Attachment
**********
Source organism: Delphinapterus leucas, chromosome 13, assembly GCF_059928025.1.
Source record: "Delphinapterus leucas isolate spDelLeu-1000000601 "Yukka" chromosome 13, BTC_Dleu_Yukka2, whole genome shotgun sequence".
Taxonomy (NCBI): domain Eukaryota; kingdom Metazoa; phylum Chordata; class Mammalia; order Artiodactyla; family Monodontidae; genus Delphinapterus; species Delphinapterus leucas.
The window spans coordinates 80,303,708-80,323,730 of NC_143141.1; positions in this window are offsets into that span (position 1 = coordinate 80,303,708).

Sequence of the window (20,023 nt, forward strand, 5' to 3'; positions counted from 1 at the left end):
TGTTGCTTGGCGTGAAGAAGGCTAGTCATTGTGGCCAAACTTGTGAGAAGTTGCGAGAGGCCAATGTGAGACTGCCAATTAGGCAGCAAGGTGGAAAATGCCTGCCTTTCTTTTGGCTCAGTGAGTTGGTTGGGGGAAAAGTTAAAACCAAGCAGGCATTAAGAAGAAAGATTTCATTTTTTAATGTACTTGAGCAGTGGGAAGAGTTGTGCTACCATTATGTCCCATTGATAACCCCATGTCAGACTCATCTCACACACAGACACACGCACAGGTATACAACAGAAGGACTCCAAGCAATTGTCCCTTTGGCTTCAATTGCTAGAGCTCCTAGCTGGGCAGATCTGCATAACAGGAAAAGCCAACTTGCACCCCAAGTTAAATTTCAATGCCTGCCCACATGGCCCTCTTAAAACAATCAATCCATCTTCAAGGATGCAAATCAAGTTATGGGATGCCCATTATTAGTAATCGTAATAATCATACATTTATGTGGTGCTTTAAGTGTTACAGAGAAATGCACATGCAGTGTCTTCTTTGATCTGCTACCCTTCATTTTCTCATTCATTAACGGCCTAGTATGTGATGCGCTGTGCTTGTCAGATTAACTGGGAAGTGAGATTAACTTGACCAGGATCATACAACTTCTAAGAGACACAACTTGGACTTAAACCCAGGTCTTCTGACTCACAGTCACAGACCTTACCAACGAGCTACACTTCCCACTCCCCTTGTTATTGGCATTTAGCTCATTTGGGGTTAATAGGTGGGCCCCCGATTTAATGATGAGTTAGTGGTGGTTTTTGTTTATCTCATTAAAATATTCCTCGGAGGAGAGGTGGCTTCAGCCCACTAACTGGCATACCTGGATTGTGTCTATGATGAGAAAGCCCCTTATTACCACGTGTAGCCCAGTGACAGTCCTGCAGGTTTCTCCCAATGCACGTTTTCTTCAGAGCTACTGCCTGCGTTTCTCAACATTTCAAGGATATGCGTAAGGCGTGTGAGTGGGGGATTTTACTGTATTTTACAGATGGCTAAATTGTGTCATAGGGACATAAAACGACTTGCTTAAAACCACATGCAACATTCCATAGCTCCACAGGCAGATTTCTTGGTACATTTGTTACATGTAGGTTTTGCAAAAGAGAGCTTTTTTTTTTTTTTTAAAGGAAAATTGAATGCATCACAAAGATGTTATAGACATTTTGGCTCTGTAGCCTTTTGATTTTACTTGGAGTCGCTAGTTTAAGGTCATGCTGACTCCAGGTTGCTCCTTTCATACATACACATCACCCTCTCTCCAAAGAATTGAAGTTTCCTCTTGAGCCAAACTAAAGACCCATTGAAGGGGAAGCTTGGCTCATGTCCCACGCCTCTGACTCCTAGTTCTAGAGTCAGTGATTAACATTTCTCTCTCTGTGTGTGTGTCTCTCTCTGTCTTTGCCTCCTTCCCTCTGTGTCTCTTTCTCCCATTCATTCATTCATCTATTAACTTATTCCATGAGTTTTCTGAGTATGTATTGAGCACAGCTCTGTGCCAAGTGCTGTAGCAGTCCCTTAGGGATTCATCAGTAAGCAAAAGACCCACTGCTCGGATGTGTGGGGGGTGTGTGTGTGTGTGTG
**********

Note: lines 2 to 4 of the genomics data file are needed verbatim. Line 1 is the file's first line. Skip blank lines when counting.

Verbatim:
Source record: "Delphinapterus leucas isolate spDelLeu-1000000601 "Yukka" chromosome 13, BTC_Dleu_Yukka2, whole genome shotgun sequence".
Taxonomy (NCBI): domain Eukaryota; kingdom Metazoa; phylum Chordata; class Mammalia; order Artiodactyla; family Monodontidae; genus Delphinapterus; species Delphinapterus leucas.
The window spans coordinates 80,303,708-80,323,730 of NC_143141.1; positions in this window are offsets into that span (position 1 = coordinate 80,303,708).